The heft and feel of a well-worn handle,
The sight of shavings that curl from a blade;
The logs in the wood pile, the sentiment of huge beams in an old-fashioned house;
The smell of fresh cut timber and the pungent fragrance of burning leaves;
The crackle of kindling and the hiss of burning logs.
Abundant to all the needs of man, how poor the world would be
Without wood.

Everard Hinrichs, quoted by Eric Sloane in A Reverence for Wood


Friday, May 18, 2012

Why Some Folks are Loggers

I'm not a real big fan of the cable show Ax Men, although I love the topic and respect the work done on the show. But I think it's sort of the nature of reality shows to make folks look bad, and those guys come off looking like real doofuses at times. I've been around loggers and logging jobs for a good part of my career, and I've only worked with a very few who would make some of the unwise, dangerous decisions and throw temper tantrums like those made on the show. I'm sure even the participants of the show would admit their portrayal is a compilation of "worst case" moments. I'm just as sure you could find a lot of west coast loggers that feel the same frustration with the show.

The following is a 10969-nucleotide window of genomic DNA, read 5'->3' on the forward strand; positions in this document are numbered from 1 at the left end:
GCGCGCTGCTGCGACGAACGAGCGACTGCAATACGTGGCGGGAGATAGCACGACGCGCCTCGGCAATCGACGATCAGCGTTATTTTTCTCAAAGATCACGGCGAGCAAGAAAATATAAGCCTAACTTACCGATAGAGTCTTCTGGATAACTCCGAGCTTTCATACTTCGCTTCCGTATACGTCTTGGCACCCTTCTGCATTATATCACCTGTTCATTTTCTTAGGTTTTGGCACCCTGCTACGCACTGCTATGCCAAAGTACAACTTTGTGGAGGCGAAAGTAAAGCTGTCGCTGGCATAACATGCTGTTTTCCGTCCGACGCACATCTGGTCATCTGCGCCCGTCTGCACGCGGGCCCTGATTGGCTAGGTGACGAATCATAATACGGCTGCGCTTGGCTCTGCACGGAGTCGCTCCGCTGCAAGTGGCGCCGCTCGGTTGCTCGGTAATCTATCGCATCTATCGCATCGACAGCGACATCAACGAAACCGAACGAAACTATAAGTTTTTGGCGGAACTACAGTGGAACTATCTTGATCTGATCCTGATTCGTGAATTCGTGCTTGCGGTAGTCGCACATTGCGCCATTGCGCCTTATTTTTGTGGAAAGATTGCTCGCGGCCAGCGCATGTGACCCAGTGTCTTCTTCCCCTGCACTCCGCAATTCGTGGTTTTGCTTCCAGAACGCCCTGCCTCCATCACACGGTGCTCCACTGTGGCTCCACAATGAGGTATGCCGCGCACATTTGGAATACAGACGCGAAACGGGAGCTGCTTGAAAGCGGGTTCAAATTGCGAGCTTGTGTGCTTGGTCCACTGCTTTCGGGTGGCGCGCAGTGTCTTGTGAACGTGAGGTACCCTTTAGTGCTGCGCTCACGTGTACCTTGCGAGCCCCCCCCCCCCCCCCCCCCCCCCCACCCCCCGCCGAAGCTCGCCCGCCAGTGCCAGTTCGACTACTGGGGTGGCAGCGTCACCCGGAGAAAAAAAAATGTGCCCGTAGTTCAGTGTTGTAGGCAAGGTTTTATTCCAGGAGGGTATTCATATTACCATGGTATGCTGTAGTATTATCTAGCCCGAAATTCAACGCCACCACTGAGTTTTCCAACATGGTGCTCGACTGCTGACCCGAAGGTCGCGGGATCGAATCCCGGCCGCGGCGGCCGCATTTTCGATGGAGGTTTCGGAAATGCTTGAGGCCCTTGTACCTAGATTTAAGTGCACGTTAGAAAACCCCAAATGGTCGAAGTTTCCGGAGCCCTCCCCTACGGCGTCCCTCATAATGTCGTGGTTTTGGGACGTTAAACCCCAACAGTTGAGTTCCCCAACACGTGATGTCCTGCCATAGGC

Which is why I like the following video so much. This thing is a real-world work of art, and it helps explain why some folks are driven to such a hard way of life. There is an intangible benefit of working in the woods, and this video really puts the best possible perspective on it. Watch the whole thing, the scenery gets even better, if that is possible. And turn up the sound if you're able, even the background noise makes you feel good.

Man, if every tree was as idyllic as this one, people would be lined up to be loggers. Unfortunately, they're not all like this.

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